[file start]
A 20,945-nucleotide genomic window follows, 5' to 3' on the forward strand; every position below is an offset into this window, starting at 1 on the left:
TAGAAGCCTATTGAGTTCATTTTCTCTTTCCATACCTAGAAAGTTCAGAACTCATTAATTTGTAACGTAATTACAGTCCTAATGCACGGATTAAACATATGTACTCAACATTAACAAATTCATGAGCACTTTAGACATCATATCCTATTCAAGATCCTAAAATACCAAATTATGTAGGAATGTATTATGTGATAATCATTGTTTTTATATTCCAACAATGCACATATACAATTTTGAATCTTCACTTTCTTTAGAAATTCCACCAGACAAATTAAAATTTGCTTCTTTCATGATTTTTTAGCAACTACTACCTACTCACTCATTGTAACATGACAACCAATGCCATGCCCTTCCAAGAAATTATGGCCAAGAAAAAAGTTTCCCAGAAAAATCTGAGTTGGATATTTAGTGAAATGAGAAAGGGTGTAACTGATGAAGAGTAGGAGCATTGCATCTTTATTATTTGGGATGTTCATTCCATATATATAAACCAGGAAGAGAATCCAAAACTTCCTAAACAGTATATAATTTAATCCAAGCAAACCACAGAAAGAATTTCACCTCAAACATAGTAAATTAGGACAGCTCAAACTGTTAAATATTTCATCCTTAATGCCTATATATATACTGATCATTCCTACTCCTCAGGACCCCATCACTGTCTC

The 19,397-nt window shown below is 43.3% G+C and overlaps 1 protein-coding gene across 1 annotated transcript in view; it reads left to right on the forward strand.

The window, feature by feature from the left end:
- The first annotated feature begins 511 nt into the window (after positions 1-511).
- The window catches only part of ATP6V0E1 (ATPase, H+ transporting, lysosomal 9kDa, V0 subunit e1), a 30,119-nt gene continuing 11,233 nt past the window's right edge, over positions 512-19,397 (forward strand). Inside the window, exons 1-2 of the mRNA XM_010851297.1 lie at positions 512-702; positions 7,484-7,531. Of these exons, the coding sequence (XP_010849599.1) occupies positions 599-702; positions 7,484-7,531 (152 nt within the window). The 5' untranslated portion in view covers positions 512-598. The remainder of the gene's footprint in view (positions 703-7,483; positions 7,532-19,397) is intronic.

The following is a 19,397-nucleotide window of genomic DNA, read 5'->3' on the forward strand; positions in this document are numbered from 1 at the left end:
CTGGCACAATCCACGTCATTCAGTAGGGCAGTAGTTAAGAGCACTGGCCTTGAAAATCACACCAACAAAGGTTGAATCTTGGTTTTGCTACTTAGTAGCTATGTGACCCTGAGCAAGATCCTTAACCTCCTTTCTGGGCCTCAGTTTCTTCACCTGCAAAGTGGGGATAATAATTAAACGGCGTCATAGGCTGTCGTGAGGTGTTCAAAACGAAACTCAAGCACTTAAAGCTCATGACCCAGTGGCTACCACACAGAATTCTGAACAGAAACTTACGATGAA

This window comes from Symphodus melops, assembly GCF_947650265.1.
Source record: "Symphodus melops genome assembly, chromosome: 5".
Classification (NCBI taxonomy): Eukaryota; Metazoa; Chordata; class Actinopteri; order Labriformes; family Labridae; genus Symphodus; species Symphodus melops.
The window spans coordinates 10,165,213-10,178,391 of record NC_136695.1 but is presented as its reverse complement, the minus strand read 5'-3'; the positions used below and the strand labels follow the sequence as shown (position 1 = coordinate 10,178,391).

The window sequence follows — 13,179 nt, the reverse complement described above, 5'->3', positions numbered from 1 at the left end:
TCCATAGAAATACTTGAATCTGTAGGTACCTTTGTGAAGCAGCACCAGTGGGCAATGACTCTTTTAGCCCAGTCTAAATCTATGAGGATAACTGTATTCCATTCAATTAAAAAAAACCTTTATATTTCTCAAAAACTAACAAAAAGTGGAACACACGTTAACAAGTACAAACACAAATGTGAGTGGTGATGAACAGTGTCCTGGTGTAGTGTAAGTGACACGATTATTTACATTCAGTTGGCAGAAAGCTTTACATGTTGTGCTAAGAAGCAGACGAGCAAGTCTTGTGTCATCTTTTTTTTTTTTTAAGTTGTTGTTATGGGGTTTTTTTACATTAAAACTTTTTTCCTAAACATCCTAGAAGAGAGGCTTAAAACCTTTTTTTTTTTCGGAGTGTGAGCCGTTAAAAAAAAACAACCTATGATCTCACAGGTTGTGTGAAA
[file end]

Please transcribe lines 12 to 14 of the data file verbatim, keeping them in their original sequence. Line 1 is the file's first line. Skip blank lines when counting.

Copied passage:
The window spans coordinates 10,165,213-10,178,391 of record NC_136695.1 but is presented as its reverse complement, the minus strand read 5'-3'; the positions used below and the strand labels follow the sequence as shown (position 1 = coordinate 10,178,391).

The window sequence follows — 13,179 nt, the reverse complement described above, 5'->3', positions numbered from 1 at the left end:
TCCATAGAAATACTTGAATCTGTAGGTACCTTTGTGAAGCAGCACCAGTGGGCAATGACTCTTTTAGCCCAGTCTAAATCTATGAGGATAACTGTATTCCATTCAATTAAAAAAAACCTTTATATTTCTCAAAAACTAACAAAAAGTGGAACACACGTTAACAAGTACAAACACAAATGTGAGTGGTGATGAACAGTGTCCTGGTGTAGTGTAAGTGACACGATTATTTACATTCAGTTGGCAGAAAGCTTTACATGTTGTGCTAAGAAGCAGACGAGCAAGTCTTGTGTCATCTTTTTTTTTTTTTAAGTTGTTGTTATGGGGTTTTTTTACATTAAAACTTTTTTCCTAAACATCCTAGAAGAGAGGCTTAAAACCTTTTTTTTTTTCGGAGTGTGAGCCGTTAAAAAAAAACAACCTATGATCTCACAGGTTGTGTGAAA